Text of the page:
German banks, Spanish farmers, Greek debt - what should Germany finance next? Answer: None of the above. End of discourse.
Whenever I hear these kind of almost rhetorical questions, whenever I hear a never-ending line of non-Germans declaring with amazing conviction that "the Germans are getting fed up with bailing every budget-sinner out" or "How long will the German voter take this?" I just roll my eyes.
Sorry all ye self-appointed experts on the subject - it seems to me that you A) understand very little about US Germans at large; and B) you understand even less about the general lay of the party-political landscape and susceptibility here in the fatherland. Let me explain.
Are the Germans getting fed up? - You bet your bottom euro, drachma or deutschmark they are. But is it going to change anything? - Of course not.
Just cast your mind back to German unification. One might think when two states decide to become one, that at least warrants a referendum. Nope. Not in Germany.
German monetary union at the ludicrous vote-winning exchange rate of 1:1? Referendum? Nope.
Giving up the "Wirtschaftswunder" (economic miracle) currency, our beloved deutschmark, and exchanging it for a European hybrid whose creators couldn't be sure would work? Now surely we´d have a referendum? Nope. Nein.
I think you get the picture here. At the time, more than 80 percent of the Germans in opinion polls up and down the Rhine were violently opposed to giving up their deutschmark – because they saw coming what has happened now.
No, not quite correct: Because they feared, this new euro would be a weak currency and would bring them the one catastrophe that even young Germans, who have never experienced it in their lifetime still fear the most – inflation.
In any case, since unification - German unification - we have not been asked about many a paycheck for things we would rather not have had.
These include: unification - estimated costs 1.3 trillion euros to date; moving the capital from Bonn to Berlin -100 billion euros plus; bailing out Hypo Real Estate, never mind "help" for the other banks –120 billion and counting.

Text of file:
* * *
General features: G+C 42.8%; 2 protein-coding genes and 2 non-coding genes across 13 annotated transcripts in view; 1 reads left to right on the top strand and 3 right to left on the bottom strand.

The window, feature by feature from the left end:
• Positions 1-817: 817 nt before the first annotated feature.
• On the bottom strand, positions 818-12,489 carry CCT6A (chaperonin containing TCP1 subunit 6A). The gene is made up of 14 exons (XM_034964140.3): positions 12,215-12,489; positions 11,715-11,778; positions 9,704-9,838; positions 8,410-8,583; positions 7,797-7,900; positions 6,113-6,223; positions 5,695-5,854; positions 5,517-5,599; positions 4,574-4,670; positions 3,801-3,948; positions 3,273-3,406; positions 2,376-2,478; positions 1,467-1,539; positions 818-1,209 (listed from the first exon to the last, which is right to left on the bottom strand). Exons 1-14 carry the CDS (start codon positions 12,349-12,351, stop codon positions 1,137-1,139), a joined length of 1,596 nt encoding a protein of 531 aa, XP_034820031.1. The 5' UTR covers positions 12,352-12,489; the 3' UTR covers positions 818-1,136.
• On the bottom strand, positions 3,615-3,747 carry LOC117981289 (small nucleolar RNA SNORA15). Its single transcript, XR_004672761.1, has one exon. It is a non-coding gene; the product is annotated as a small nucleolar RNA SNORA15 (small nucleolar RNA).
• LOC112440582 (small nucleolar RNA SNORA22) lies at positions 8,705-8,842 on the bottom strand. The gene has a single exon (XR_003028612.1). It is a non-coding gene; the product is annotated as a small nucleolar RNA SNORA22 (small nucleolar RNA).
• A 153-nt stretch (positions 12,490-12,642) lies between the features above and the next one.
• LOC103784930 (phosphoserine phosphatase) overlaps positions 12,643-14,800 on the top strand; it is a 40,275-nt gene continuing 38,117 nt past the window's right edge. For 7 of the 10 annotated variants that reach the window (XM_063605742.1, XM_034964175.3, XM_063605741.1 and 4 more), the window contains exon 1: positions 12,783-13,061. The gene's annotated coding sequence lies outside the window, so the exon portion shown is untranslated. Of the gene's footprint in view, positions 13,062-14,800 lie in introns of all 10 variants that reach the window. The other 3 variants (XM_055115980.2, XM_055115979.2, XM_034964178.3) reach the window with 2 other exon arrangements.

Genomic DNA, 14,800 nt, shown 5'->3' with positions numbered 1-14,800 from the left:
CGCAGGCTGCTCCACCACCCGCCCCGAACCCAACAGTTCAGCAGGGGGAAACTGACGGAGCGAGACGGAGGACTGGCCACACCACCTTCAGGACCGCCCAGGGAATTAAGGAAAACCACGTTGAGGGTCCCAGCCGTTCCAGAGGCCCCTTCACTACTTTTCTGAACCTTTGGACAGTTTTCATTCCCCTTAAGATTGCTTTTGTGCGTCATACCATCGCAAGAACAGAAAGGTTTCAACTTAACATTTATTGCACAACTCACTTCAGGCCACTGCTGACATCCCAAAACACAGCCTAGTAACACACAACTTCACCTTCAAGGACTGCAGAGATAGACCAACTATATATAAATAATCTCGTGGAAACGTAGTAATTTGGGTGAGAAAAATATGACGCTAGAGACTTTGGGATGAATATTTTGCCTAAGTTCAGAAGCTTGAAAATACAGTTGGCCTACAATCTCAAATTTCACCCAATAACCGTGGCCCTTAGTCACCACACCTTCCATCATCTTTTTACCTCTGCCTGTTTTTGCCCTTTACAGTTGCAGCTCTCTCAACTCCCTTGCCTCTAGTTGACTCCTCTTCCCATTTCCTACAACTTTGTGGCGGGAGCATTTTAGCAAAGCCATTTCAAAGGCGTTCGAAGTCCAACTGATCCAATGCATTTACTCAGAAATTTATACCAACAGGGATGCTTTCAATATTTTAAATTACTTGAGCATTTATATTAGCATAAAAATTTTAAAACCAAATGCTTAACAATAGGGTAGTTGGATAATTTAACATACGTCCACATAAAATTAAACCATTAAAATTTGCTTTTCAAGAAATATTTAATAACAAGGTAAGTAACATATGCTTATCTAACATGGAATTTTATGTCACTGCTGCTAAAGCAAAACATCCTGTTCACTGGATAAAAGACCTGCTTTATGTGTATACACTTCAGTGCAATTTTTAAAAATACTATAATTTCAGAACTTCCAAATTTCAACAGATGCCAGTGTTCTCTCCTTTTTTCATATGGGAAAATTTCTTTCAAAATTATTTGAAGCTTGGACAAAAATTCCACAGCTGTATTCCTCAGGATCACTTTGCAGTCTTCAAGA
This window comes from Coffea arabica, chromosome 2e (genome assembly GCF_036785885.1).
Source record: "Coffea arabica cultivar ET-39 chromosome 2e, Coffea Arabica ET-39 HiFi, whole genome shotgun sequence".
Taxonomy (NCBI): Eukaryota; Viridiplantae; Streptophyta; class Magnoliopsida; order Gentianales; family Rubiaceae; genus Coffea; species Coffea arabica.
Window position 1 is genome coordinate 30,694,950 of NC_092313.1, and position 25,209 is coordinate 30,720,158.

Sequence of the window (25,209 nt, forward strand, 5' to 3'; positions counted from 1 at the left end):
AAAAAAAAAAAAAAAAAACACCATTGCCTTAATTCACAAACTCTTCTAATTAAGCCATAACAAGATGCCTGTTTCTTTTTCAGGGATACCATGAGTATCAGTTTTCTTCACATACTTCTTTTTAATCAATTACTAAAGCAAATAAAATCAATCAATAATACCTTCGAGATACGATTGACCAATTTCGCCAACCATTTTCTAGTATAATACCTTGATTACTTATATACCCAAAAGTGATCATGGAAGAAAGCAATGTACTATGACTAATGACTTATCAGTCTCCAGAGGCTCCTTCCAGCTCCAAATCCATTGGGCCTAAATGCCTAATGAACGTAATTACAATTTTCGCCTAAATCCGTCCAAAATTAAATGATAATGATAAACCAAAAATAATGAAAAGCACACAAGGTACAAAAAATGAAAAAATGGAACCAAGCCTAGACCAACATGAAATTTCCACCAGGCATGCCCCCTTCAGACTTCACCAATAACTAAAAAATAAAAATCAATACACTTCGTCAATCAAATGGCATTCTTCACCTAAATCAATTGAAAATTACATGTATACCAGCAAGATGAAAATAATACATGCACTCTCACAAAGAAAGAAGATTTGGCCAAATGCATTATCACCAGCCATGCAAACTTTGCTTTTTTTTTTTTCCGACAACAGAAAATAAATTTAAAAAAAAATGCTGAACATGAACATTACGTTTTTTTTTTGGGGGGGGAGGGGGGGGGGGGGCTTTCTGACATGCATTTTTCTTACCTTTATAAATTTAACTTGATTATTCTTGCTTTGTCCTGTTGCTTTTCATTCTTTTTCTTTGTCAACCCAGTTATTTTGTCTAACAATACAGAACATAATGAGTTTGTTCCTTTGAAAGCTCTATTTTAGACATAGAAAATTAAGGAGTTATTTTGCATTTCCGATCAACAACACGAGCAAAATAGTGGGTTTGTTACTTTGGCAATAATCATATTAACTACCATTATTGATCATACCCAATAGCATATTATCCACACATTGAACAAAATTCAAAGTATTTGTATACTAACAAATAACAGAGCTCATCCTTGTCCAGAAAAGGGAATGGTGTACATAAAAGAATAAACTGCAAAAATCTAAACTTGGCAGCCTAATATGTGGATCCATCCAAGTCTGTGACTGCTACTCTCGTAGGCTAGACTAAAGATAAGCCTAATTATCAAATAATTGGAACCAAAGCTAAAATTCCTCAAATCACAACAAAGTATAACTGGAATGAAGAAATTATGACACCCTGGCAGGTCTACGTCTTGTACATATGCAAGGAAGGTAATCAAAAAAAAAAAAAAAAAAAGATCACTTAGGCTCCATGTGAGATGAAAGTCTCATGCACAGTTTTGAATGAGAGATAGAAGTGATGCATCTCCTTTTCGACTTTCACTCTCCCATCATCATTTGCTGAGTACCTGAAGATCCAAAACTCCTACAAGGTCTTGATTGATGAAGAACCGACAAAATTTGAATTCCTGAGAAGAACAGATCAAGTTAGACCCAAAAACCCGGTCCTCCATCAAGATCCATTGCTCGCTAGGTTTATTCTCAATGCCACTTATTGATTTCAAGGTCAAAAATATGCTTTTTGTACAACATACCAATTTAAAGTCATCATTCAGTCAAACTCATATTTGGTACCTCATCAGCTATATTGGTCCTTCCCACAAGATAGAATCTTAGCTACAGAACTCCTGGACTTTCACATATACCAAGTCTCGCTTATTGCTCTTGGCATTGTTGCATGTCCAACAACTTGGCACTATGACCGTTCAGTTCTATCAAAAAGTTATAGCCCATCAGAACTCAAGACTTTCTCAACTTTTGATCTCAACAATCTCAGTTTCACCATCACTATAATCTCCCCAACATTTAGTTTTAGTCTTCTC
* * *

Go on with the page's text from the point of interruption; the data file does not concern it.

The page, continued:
And of course, there was bailing out Greece, Portugal, Spain – in terms of the actual money that´s flown so far it is "peanuts", less than 10 billion, but yes, we all fear that this might be a dark and very bottomless pit.
But the bottom line and conclusion to my argument is this: we weren't asked before and we won't be asked now. And, guess what? Nothing will happen. No mass demonstrations, no general strike, no overturning of the government and no social unrest. This is a country where the so-called "revolution" of 1848 ended up in a long-winded debate in a former church and then everybody went home.
And as to B): the voters will make Merkel & Co pay for it. Yes, maybe.
Let's just say Merkel's coalition is voted out of office. What are the alternatives? Either another "grand" coalition between Merkel´s CDU/CSU and the Social Democrats or a coalition between CDU/CSU and the Greens, or indeed a leftist coalition of Social Democrats and Greens.
Do you really think any of these combinations of German government will change anything about present euro policy? If anything they are more pro-euro, not less. Forget the idea of any election and change in leadership changing the German commitment. The German citizens will not be asked and they will pay.
So next time you declare with conviction that "the Germans will not take any more" - please think again. At least if you have any money riding on your argument.